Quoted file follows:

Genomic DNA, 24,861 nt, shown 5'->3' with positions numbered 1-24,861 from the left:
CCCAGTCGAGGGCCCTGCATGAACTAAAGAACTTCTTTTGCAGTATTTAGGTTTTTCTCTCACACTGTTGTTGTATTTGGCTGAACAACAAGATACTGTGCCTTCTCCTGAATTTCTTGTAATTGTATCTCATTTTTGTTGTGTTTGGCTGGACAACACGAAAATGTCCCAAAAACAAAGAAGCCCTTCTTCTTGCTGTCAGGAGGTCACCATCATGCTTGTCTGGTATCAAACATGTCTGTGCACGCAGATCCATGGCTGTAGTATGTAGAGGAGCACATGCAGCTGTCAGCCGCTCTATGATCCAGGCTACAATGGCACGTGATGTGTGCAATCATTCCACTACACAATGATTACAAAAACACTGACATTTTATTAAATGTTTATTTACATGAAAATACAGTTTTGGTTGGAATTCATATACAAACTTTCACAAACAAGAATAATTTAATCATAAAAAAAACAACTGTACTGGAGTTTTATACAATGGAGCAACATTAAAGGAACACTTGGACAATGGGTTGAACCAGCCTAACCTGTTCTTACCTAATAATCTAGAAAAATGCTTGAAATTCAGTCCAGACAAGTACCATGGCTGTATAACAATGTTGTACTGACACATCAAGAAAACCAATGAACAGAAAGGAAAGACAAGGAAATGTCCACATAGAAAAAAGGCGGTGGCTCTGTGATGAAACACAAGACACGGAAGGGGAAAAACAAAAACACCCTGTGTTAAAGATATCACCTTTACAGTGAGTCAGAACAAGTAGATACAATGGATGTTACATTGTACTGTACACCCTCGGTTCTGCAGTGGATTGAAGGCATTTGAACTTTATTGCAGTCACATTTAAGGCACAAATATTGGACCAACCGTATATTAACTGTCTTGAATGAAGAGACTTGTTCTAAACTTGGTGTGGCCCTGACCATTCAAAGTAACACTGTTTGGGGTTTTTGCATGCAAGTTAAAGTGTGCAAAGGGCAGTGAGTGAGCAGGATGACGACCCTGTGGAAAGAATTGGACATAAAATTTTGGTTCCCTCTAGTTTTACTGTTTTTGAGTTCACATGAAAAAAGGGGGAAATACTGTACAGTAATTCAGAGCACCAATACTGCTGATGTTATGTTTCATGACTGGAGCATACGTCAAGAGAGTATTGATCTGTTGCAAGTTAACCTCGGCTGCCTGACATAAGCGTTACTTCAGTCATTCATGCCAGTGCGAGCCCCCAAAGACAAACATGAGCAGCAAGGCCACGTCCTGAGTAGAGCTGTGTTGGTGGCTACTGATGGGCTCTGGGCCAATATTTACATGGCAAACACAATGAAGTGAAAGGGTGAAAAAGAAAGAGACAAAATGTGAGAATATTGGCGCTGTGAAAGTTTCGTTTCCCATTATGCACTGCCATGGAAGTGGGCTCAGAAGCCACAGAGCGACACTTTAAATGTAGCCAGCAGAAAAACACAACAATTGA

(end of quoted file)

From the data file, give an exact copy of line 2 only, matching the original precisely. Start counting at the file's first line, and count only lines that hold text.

CCCAGTCGAGGGCCCTGCATGAACTAAAGAACTTCTTTTGCAGTATTTAGGTTTTTCTCTCACACTGTTGTTGTATTTGGCTGAACAACAAGATACTGTGCCTTCTCCTGAATTTCTTGTAATTGTATCTCATTTTTGTTGTGTTTGGCTGGACAACACGAAAATGTCCCAAAAACAAAGAAGCCCTTCTTCTTGCTGTCAGGAGGTCACCATCATGCTTGTCTGGTATCAAACATGTCTGTGCACGCAGATCCATGGCTGTAGTATGTAGAGGAGCACATGCAGCTGTCAGCCGCTCTATGATCCAGGCTACAATGGCACGTGATGTGTGCAATCATTCCACTACACAATGATTACAAAAACACTGACATTTTATTAAATGTTTATTTACATGAAAATACAGTTTTGGTTGGAATTCATATACAAACTTTCACAAACAAGAATAATTTAATCATAAAAAAAACAACTGTACTGGAGTTTTATACAATGGAGCAACATTAAAGGAACACTTGGACAATGGGTTGAACCAGCCTAACCTGTTCTTACCTAATAATCTAGAAAAATGCTTGAAATTCAGTCCAGACAAGTACCATGGCTGTATAACAATGTTGTACTGACACATCAAGAAAACCAATGAACAGAAAGGAAAGACAAGGAAATGTCCACATAGAAAAAAGGCGGTGGCTCTGTGATGAAACACAAGACACGGAAGGGGAAAAACAAAAACACCCTGTGTTAAAGATATCACCTTTACAGTGAGTCAGAACAAGTAGATACAATGGATGTTACATTGTACTGTACACCCTCGGTTCTGCAGTGGATTGAAGGCATTTGAACTTTATTGCAGTCACATTTAAGGCACAAATATTGGACCAACCGTATATTAACTGTCTTGAATGAAGAGACTTGTTCTAAACTTGGTGTGGCCCTGACCATTCAAAGTAACACTGTTTGGGGTTTTTGCATGCAAGTTAAAGTGTGCAAAGGGCAGTGAGTGAGCAGGATGACGACCCTGTGGAAAGAATTGGACATAAAATTTTGGTTCCCTCTAGTTTTACTGTTTTTGAGTTCACATGAAAAAAGGGGGAAATACTGTACAGTAATTCAGAGCACCAATACTGCTGATGTTATGTTTCATGACTGGAGCATACGTCAAGAGAGTATTGATCTGTTGCAAGTTAACCTCGGCTGCCTGACATAAGCGTTACTTCAGTCATTCATGCCAGTGCGAGCCCCCAAAGACAAACATGAGCAGCAAGGCCACGTCCTGAGTAGAGCTGTGTTGGTGGCTACTGATGGGCTCTGGGCCAATATTTACATGGCAAACACAATGAAGTGAAAGGGTGAAAAAGAAAGAGACAAAATGTGAGAATATTGGCGCTGTGAAAGTTTCGTTTCCCATTATGCACTGCCATGGAAGTGGGCTCAGAAGCCACAGAGCGACACTTTAAATGTAGCCAGCAGAAAAACACAACAATTGA